Tuesday, February 21, 2012

Dharun Rhavi Case Proves Some Universities Must Rethink Their Social Media Policies

Some colleges and universities may have social media policies that violate the U.S. Constitution. As I stated on September 26, 2011, the University of North Carolina's social media policy for its student-athletes is very troubling and every single day that UNC has this policy in place the university is increasing its legal liability.

Schools that require their students to turn over their social media user names, and/or account names, and/or passwords, and/or require students to Facebook Friend university employees and/or download monitoring software onto their personal electronic devices to monitor all of their students' online activity are creating a legal minefield they do not understand.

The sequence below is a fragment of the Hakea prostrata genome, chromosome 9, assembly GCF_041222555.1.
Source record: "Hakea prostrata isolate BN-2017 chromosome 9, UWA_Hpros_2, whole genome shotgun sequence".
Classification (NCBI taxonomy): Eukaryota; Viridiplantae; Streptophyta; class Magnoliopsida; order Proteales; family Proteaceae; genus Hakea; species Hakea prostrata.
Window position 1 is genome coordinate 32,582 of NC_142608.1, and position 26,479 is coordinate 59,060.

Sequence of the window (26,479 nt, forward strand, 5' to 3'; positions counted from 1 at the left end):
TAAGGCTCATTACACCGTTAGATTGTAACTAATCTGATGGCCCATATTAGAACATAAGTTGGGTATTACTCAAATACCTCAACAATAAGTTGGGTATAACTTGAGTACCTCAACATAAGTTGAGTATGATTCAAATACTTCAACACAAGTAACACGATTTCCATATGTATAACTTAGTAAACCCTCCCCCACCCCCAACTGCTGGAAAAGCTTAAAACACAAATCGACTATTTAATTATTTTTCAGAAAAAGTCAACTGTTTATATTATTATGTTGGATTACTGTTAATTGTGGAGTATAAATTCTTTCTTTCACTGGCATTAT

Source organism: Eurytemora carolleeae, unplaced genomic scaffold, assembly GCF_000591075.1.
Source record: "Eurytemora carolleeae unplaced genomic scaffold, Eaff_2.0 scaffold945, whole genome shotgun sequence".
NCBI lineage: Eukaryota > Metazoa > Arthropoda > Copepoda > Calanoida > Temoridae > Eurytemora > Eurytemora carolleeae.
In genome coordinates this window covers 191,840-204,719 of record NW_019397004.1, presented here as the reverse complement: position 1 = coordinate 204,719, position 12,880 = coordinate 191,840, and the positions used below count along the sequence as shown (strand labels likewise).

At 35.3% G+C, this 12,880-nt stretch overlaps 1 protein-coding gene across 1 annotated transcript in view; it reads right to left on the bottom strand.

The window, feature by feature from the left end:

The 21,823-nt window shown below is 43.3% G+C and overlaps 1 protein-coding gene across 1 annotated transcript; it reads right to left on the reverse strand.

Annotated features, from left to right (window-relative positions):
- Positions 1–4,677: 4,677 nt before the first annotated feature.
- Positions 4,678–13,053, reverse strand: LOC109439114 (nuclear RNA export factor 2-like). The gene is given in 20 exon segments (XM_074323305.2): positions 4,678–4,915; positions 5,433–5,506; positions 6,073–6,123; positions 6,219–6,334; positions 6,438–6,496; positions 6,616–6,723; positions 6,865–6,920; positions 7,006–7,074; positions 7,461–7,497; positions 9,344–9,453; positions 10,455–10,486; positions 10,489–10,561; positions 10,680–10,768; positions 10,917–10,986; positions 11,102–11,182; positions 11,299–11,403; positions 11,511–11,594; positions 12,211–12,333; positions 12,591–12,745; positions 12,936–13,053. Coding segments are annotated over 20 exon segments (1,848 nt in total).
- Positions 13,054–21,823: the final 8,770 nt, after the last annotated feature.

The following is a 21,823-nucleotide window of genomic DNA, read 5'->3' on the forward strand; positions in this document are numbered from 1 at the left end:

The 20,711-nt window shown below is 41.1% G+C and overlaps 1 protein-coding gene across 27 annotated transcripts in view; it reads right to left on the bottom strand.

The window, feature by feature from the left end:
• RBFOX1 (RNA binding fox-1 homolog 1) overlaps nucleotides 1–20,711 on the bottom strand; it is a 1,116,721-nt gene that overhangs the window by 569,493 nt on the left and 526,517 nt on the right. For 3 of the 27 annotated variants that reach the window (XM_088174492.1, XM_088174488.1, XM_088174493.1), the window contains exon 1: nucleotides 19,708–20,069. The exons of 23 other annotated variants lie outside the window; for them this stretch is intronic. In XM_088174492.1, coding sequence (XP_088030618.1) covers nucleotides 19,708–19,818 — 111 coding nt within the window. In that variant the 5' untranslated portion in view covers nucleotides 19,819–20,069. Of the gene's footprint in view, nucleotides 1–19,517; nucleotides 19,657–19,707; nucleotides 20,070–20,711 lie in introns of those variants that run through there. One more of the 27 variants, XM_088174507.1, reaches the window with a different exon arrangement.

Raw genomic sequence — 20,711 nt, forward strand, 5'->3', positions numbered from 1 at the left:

This week the tragic case of Rutgers' student Tyler Clementi is back in the news. For those not familiar with the matter, I first wrote about it on October 6, 2010 and then again on May 1, 2011. Prosecutors allege that Dharun Rhavi's online activity contributed to Tyler Clementi's suicide. In addition, the prosecution has charged Rhavi with tampering with online evidence.

If Rutgers was monitoring the social media activity of Clementi and/or Rhavi and did not act to stop the online activity that is alleged to have contributed to Clementi's death Rutgers may be sued for negligent social media monitoring. However, if Rutgers was only monitoring the social media activity of some of its students but not all of its students Rutgers may be sued for discrimination. Multiple lawyers and risk professionals have already discussed the tremendous liability schools may encounter social media monitoring their students. Therefore, schools must tread very carefully when creating a social media policy.

To learn more about this issue you may contact me at www.shearlaw.com.

Copyright 2012 by the Law Office of Bradley S. Shear, LLC. All rights reserve